Let’s face it: We could all use a little help to feel calm right now.
The stress of 2020 has led to skyrocketing rates of anxiety and depression among Americans this year (no surprise there). While some things are out of our control, there is something we can do to help ease the tension we feel inside: learn how to meditate.
Tara Stiles, wellness expert and owner of Strala Yoga, likens meditation to a computer reset. “You’re resetting your system, kind of like a control, alt, delete for your body, your mind, your spirit,” she explained to TMRW, adding that it can provide a defense build-up from stress.
“It’s not like you aren’t affected by things anymore,” she said. “They just don’t make a home in you and destroy you as much as they could if you’re not bringing that awareness (with meditation) to your day.”
Some studies have shown that practicing meditation may help reduce blood pressure, anxiety, depression and insomnia, according to the National Center for Complementary and Integrative Health. Here's how to meditate for beginners.
What is meditation?
Stiles explains meditation as the time you spend connecting with yourself and noticing what’s going on with you. “It’s the basic sense of ‘What’s happening with me? What’s going on with my thoughts, feelings and physical state?’” she said. “I think meditation is really just about that home base of listening to yourself and having this conversation so that you can know what’s going on.”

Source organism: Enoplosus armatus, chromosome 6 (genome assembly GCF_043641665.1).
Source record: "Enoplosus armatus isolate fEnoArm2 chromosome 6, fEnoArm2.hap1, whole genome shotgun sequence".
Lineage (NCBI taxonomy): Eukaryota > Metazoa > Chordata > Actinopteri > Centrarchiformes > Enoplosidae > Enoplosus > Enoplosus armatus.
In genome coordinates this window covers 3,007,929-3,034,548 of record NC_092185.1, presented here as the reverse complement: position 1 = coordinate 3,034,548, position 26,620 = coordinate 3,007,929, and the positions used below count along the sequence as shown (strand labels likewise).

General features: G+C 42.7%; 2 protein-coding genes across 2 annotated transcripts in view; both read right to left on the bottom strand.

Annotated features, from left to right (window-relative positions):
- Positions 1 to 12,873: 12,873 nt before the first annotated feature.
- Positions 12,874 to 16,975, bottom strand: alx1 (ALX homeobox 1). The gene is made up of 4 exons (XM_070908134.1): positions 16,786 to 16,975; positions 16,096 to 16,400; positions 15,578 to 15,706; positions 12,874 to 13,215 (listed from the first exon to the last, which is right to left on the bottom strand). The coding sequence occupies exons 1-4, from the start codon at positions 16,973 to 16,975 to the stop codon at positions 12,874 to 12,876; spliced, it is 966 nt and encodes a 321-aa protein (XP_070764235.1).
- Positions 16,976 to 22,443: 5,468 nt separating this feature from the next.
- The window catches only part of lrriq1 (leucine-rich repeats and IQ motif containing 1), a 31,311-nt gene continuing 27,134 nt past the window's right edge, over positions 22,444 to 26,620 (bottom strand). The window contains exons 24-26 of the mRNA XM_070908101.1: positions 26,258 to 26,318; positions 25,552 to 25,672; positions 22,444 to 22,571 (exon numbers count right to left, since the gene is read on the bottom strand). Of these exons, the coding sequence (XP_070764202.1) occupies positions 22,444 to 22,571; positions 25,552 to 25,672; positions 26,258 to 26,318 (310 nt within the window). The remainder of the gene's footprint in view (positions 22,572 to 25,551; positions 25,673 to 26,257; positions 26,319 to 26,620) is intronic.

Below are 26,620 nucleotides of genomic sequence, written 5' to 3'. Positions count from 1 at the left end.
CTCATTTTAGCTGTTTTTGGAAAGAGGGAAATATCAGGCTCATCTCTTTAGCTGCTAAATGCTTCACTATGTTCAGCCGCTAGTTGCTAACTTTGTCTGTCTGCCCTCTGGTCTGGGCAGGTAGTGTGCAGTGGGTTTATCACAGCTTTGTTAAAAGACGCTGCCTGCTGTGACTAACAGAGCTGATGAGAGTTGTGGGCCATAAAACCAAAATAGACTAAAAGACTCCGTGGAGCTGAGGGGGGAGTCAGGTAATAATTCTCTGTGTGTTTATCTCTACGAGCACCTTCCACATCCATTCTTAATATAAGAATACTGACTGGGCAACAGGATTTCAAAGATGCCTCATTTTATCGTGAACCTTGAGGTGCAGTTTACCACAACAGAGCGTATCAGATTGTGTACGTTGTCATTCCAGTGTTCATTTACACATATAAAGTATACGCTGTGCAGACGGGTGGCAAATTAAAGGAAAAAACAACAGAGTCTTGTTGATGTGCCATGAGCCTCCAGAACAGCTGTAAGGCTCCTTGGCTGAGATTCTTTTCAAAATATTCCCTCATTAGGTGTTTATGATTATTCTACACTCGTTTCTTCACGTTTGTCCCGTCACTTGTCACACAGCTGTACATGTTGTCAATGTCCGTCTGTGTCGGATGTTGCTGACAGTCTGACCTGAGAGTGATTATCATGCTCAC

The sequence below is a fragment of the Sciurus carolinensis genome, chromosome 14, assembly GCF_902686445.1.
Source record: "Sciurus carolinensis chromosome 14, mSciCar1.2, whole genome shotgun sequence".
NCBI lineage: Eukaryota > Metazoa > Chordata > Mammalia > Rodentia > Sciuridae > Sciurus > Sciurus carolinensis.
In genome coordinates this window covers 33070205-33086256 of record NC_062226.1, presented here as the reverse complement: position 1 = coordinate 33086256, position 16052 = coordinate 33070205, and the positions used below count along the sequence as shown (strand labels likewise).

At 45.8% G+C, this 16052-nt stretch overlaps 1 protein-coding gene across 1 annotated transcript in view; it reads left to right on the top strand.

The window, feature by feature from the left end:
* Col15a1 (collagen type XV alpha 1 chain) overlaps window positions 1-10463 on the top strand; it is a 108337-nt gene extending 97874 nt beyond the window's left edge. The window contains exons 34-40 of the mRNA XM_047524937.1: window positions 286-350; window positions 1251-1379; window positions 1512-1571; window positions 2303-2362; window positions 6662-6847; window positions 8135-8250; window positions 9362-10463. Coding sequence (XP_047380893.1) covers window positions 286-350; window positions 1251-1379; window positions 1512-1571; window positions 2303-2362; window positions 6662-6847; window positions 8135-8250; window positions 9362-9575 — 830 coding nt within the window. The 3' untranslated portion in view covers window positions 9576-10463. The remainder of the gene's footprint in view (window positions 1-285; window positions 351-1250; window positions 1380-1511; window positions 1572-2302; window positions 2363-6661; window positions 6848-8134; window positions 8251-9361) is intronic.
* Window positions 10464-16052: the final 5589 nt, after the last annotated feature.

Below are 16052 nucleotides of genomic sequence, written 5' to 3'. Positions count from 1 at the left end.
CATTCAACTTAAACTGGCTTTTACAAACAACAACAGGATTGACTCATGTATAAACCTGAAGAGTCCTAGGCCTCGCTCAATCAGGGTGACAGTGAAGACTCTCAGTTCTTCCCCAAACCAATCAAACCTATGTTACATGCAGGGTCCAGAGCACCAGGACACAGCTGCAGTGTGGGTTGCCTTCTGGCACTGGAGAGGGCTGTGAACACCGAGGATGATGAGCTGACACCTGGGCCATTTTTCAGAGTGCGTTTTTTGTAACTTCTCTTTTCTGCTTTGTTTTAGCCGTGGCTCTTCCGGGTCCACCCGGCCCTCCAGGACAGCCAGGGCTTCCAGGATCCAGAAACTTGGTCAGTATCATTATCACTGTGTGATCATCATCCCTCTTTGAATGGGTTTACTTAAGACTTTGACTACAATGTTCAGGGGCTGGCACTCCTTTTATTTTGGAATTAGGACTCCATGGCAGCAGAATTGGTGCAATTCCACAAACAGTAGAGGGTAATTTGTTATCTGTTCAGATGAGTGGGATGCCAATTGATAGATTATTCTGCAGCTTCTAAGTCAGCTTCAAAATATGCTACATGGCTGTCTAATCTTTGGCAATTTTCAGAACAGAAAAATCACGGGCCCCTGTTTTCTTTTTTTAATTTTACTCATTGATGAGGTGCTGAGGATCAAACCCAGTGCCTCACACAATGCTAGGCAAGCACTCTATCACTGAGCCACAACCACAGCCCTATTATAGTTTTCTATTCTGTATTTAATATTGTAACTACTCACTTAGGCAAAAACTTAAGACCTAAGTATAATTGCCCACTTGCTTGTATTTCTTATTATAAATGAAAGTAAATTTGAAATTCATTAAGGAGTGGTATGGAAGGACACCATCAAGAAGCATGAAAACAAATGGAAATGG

Stiles, whose new self-care book “Clean Mind, Clean Body” comes out Dec. 29, said her dance teacher first introduced her to meditation when she was a teenager. “I thought, ‘This is amazing, why didn’t anyone show me this before?’” she said. Since then, she’s made it a point in her life to practice it on her own while also guiding others to do it as well.
“I really believe that if you can breathe you can meditate,” she said, adding that a lot of people might be turned off from it at first because they think you have to be a certain type of person to do it or that it requires a stiff position. “If you can just sit down, lay down or stand and connect with yourself and notice what’s happening with you and what’s happening with your breath and body, then you can do it, too.”